So go take your step. Don’t wait for anything. Right now. Go.

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After So Long, I Believe It Now

by Tim on November 21, 2011

Speak your mind — even if your voice shakes. – Maggie Kuhn

Our J-Man is starting to string syllables together. Not many, but he’s doing it. He’s slowly but surely doing it without prompting. It rarely exceeds three or four halting words, but he’s doing it.

This feels like our version of the moon landing.

After so long doubting that he would ever really talk, as I was pulling into the driveway the other morning, for the first time something struck me. I started crying in the car. I believe it now. I really believe it. He’s going to talk, and he’s going to tell us about wonders we never imagined possible.

Even if he never did talk, would it change how dear he is to me, how much I love him, how much I will cheer for him, how much I will fight for him, how awesome he is and will be? Not one bit.

But I see how hard he works at trying to communicate verbally. I see him get so frustrated and upset at being unable to get his point across. I want to know how he feels, what he thinks about, how he sees the world. I want desperately to find some way to unlock his voice. I don’t care if that’s via his voice box, an iPad, or something else. But I feel him trying to show us how much he wants to figure out how to use his own voice. The more Dale Jr. talks, the more amazing things I realize he has to say. And I feel more like a failure as a parent that I haven’t found a way to help our J-Man do the same.

Recently he has been scripting some. He’s stringing together sounds, syllables, and approximations to repeat things he hears, often from kids’ shows he likes such as the “Here’s the Mail” song in Blue’s Clues and the intro song to Pinky Dinky Doo. These are motivators for him, and we are all about those especially since so little historically has been a strong motivator for him. They are familiar, they give him something to focus on, he can use them to practice sounds, and most of all, they make him happy.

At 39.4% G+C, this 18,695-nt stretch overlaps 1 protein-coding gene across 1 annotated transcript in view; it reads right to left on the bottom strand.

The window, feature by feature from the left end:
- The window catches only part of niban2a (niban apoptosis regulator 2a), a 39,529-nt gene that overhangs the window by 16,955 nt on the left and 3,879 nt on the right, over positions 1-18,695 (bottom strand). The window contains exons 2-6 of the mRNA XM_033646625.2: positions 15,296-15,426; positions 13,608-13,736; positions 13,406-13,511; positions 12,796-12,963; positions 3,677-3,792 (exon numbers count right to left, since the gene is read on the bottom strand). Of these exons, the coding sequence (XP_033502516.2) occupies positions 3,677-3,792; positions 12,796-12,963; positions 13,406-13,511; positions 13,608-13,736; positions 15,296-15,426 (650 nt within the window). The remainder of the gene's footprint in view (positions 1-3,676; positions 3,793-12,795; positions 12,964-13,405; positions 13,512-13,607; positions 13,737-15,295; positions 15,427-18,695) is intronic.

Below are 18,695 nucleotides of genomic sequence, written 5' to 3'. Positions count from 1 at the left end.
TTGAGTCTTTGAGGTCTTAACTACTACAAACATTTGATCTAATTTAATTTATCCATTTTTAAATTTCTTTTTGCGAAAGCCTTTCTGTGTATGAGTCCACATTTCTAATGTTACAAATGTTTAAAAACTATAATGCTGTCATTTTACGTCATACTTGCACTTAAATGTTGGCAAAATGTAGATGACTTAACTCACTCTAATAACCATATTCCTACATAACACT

I know we all have kids spanning the entire communication spectrum, so to be clear, he’s not suddenly uttering these crystal clear sentences. Some words are shortened – some to the point they sound like rapid, breathless speech. Some of his syllables vary greatly in length and use stresses you aren’t used to hearing. His inflections at the end of words may be all over the place, though they sound almost melodic. But you know, it doesn’t matter how he does it because there’s no one ‘right’ way. This is the purest music to us.

We were talking with his speech therapist recently, and we were all rejoicing that he’s started experimenting with these inflections and different intonations. He’s trying to close off words and say all the sounds in the word, not just the first syllable or two. He works so hard to get it all out, and now he’s staying with it longer and trying to finish the words he starts. He’s known for his clipped, monotone syllables when he does speak. He’s creating his own verse now with rhythm, tone, and meter all his own, and he continues to experiment and improvise.

What he’s doing now sounds like jazz. No, it is jazz.

He experiments with the notes. He is unbound by the stress and unstress of our so-called speaking. He is finding his own way. He is making it up and discovering it as he goes along. We can’t make his mouth, tongue, throat, and lungs make the sounds. He is the musician here. We can try everything we can think of, but so much of this is his journey of discovery. And he’s doing it.

His syllables sway and dance haltingly like middle schoolers at their first dance. He takes verbal steps slowly, carefully, daringly like a toddler, but he keeps at it, laying out one syllable after another. He lines them up like whirling dervishes, dreamy sloths, or slippery snakes, not going where he wants them to yet, but indeed they are going somewhere exciting.

And like a crossword, enough clues are now filling in that it seems bit by bit to be getting easier for him. Eventually there’s a tipping point where the momentum shifts in your favor. Maybe, just maybe, we’re finally there. Slowly but inexorably, it’s happening.

He sees everything around him, feels entire constellations of emotions, has wants and needs, has opinions and ideas, and has untold riches to share with the world. He may experience some or all of these things very differently than most of the rest of us, but that’s what so wonderful about it. What he sees and feels and thinks is unique in all the universe. I want him to be able to share that with whomever he wishes to.

And now these little rays of sunshine are poking through. It’s going to happen.

I see his face beam when he does get the words out. The light bursts forth from every pore in his face. I see his whole body rejoice when he is heard and understood. If there is anything that makes my heart sing more than seeing this in one of our children, I don’t know what it is.